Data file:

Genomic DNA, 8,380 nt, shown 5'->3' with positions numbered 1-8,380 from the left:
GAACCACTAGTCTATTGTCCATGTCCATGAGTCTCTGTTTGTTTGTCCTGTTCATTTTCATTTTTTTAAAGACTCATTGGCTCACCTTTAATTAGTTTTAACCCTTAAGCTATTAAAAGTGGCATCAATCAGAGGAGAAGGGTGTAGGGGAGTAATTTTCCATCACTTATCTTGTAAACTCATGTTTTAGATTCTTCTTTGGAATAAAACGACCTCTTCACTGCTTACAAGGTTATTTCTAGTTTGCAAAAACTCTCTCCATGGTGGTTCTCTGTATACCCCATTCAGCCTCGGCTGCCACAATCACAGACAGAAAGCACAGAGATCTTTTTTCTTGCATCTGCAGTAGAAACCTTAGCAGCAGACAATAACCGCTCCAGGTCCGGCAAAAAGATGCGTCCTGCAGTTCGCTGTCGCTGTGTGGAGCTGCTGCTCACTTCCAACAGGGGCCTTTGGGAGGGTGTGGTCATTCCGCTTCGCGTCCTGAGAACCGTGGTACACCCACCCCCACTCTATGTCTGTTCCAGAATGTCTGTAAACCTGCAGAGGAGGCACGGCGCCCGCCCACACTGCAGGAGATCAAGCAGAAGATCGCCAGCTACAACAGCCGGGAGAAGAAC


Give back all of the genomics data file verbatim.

Genomic DNA, 8,380 nt, shown 5'->3' with positions numbered 1-8,380 from the left:
GAACCACTAGTCTATTGTCCATGTCCATGAGTCTCTGTTTGTTTGTCCTGTTCATTTTCATTTTTTTAAAGACTCATTGGCTCACCTTTAATTAGTTTTAACCCTTAAGCTATTAAAAGTGGCATCAATCAGAGGAGAAGGGTGTAGGGGAGTAATTTTCCATCACTTATCTTGTAAACTCATGTTTTAGATTCTTCTTTGGAATAAAACGACCTCTTCACTGCTTACAAGGTTATTTCTAGTTTGCAAAAACTCTCTCCATGGTGGTTCTCTGTATACCCCATTCAGCCTCGGCTGCCACAATCACAGACAGAAAGCACAGAGATCTTTTTTCTTGCATCTGCAGTAGAAACCTTAGCAGCAGACAATAACCGCTCCAGGTCCGGCAAAAAGATGCGTCCTGCAGTTCGCTGTCGCTGTGTGGAGCTGCTGCTCACTTCCAACAGGGGCCTTTGGGAGGGTGTGGTCATTCCGCTTCGCGTCCTGAGAACCGTGGTACACCCACCCCCACTCTATGTCTGTTCCAGAATGTCTGTAAACCTGCAGAGGAGGCACGGCGCCCGCCCACACTGCAGGAGATCAAGCAGAAGATCGCCAGCTACAACAGCCGGGAGAAGAAC